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Colonic structural and functional relationships in health and inflammation

Menon, Rachel Anne; (1998) Colonic structural and functional relationships in health and inflammation. Doctoral thesis (Ph.D), UCL (University College London). Green open access

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Abstract

In health colonic function includes fluid and electrolyte salvage to produce dehydrated, formed stools. Effective salvage requires the removal of luminal sodium against considerable electrochemical and concentration gradients. This is made possible by the relatively tight structure of colonic epithelium impeding the leakage of absorbed sodium back into the lumen. This generates a transepithelial osmotic gradient necessary for water absorption and faecal dehydration. Colonic structure and function are therefore inextricably linked. The significance of these interrelationships was studied in health and inflammatory conditions of the human colon. The use of concentration polarisation of impermeant fluorescent dyes and confocal microscopy, to measure colonic crypt concentration capacity in vitro, has been well established in a number of animal species. Data ore presented to show the successful adaptation of this technology for use with endoscopic biopsies of human paediatric colon and in the study of colonic function in health and inflammation in children. Structural information, regarding crypt density, architecture and F-actin component of the pericryptal cytoskeleton was also assessed using specific fluorescent probes visualised by confocal microscopy. Inflammation altered normal colonic structural and functional relationships with the nature of the inflammatory response emerging as an important factor. Eosinophilic colitis was associated with impaired crypt absorptive capacity despite normal structure. Predominant neutrophil infiltration, which featured in ulcerative colitic patients studied, was accompanied by a physical reduction in the number of functioning crypts. Neutrophils cause tissue damage by both oxidative free radical and non-oxidative enyzmic mechanisms. Free radical assays revealed elevated levels in inflamed colonic tissue with a positive correlation between superoxide production and neutrophil infiltration. Maintenance of colonic structure and functional relationships found in health form an important focus for future research in the quest for knowledge regarding the distressing inflammatory bowel diseases of childhood.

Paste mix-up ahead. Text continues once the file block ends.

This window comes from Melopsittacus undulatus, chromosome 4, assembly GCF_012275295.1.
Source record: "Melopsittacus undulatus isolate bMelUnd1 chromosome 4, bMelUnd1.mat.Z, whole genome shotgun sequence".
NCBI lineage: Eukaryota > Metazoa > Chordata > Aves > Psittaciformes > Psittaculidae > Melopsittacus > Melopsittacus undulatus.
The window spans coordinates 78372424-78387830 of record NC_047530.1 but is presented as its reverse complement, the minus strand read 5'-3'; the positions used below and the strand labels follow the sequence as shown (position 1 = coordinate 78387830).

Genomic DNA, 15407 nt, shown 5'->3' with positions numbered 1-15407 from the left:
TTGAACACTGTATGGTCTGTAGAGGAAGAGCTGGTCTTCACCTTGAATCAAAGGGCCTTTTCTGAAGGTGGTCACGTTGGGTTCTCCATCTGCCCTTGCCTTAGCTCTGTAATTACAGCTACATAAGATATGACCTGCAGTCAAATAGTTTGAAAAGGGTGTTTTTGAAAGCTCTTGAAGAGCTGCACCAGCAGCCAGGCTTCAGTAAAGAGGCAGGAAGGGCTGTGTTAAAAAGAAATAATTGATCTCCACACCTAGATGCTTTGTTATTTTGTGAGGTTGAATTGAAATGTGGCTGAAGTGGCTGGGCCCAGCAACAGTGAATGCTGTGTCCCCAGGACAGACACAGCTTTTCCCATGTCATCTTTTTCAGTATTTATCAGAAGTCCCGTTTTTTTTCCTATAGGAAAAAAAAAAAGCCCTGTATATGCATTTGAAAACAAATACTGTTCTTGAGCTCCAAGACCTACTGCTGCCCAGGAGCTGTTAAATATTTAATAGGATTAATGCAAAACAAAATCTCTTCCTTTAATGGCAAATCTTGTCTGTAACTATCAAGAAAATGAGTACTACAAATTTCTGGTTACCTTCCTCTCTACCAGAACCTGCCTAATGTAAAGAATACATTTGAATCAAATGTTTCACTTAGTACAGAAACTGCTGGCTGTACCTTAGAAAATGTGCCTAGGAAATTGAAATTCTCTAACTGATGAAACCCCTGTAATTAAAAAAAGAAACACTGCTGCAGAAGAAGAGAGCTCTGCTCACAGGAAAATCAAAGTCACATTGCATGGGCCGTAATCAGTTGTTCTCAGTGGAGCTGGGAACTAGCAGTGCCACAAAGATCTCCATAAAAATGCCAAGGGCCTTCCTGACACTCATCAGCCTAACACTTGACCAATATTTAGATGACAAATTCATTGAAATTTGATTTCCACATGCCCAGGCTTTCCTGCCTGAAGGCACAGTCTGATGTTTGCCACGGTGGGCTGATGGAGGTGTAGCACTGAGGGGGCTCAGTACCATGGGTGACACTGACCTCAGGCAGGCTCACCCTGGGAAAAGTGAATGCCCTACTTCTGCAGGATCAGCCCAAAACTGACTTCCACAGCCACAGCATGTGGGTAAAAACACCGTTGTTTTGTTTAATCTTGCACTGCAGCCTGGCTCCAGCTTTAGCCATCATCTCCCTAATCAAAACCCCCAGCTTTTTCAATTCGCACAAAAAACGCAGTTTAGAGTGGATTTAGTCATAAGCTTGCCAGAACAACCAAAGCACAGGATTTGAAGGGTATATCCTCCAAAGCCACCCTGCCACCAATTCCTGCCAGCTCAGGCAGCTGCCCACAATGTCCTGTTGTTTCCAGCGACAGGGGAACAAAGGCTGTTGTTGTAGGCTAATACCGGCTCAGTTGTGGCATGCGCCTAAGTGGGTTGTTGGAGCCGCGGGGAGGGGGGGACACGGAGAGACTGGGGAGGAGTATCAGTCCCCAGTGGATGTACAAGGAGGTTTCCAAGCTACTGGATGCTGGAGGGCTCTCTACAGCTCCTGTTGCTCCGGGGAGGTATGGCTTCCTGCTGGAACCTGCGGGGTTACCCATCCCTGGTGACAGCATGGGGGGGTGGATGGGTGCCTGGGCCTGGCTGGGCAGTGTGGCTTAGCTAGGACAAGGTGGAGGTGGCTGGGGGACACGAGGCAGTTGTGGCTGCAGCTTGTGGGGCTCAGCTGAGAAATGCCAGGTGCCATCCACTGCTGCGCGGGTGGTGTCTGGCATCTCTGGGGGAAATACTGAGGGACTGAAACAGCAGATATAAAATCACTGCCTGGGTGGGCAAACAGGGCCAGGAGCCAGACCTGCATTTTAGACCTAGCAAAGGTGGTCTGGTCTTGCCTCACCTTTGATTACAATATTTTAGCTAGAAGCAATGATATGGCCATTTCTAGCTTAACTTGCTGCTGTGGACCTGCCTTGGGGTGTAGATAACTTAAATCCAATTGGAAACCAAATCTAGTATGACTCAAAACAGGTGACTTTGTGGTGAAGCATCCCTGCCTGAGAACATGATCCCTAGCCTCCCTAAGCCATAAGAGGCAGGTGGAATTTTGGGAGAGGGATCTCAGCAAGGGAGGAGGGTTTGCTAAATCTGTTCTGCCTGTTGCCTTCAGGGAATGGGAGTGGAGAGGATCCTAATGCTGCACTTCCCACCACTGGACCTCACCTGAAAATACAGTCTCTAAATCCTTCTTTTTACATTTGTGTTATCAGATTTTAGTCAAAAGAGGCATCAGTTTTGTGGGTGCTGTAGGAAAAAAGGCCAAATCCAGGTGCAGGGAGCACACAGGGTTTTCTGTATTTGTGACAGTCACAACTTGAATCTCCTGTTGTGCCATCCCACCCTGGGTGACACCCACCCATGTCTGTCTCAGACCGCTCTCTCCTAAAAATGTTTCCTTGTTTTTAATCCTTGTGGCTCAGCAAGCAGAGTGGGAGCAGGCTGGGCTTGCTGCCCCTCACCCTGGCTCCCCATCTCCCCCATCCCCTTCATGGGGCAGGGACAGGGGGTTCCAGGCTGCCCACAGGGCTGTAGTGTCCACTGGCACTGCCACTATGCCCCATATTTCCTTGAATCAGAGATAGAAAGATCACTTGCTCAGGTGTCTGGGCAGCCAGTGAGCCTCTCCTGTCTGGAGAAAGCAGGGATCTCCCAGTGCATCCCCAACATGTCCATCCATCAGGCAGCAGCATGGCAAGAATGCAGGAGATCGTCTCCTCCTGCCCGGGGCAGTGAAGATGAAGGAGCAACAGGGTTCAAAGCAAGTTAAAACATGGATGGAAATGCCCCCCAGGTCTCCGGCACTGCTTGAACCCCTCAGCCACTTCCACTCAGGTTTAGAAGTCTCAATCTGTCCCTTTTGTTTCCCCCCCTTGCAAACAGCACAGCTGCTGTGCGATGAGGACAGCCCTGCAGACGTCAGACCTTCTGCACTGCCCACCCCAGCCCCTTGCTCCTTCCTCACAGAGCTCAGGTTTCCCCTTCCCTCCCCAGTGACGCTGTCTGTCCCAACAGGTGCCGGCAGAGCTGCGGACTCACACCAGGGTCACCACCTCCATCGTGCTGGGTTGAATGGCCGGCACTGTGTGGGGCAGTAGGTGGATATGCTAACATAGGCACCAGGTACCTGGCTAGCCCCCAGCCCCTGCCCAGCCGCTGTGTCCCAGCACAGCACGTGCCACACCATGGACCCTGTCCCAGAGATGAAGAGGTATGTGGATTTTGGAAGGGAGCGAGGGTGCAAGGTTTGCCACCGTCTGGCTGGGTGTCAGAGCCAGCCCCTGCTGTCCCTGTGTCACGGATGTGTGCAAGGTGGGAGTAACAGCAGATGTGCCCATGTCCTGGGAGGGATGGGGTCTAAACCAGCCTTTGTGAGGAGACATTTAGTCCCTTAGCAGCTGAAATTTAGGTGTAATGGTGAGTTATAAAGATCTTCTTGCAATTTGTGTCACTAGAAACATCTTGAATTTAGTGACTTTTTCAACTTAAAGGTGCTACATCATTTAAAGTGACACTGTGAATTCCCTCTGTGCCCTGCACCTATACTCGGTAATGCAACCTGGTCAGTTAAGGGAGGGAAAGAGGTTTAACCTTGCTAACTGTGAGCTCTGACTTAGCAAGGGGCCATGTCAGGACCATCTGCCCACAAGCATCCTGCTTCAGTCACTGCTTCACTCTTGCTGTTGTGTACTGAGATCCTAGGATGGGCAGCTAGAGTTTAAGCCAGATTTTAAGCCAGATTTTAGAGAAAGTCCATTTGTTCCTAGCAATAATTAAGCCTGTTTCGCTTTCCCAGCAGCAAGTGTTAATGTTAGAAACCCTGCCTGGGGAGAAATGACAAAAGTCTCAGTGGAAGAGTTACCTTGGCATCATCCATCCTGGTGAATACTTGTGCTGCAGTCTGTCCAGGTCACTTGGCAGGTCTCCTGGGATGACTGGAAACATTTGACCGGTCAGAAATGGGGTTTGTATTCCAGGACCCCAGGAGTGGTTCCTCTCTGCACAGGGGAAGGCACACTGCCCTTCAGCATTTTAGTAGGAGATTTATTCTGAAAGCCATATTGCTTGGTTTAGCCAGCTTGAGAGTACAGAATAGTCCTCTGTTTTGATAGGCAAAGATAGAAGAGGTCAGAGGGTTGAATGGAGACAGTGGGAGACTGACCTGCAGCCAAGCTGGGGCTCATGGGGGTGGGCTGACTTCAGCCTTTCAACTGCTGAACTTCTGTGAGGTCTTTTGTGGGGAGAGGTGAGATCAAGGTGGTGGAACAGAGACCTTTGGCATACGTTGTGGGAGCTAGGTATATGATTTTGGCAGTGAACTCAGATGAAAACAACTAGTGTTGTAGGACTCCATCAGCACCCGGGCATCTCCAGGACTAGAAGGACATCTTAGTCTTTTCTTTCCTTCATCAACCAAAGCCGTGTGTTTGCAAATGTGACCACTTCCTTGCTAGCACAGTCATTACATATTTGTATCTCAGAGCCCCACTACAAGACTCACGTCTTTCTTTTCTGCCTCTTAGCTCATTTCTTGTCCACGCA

Type: Thesis (Doctoral)
Qualification: Ph.D
Title: Colonic structural and functional relationships in health and inflammation
Open access status: An open access version is available from UCL Discovery
Language: English
Additional information: Thesis digitised by ProQuest.
Keywords: Health and environmental sciences; Colon inflammation
URI: https://discovery.ucl.ac.uk/id/eprint/10104831
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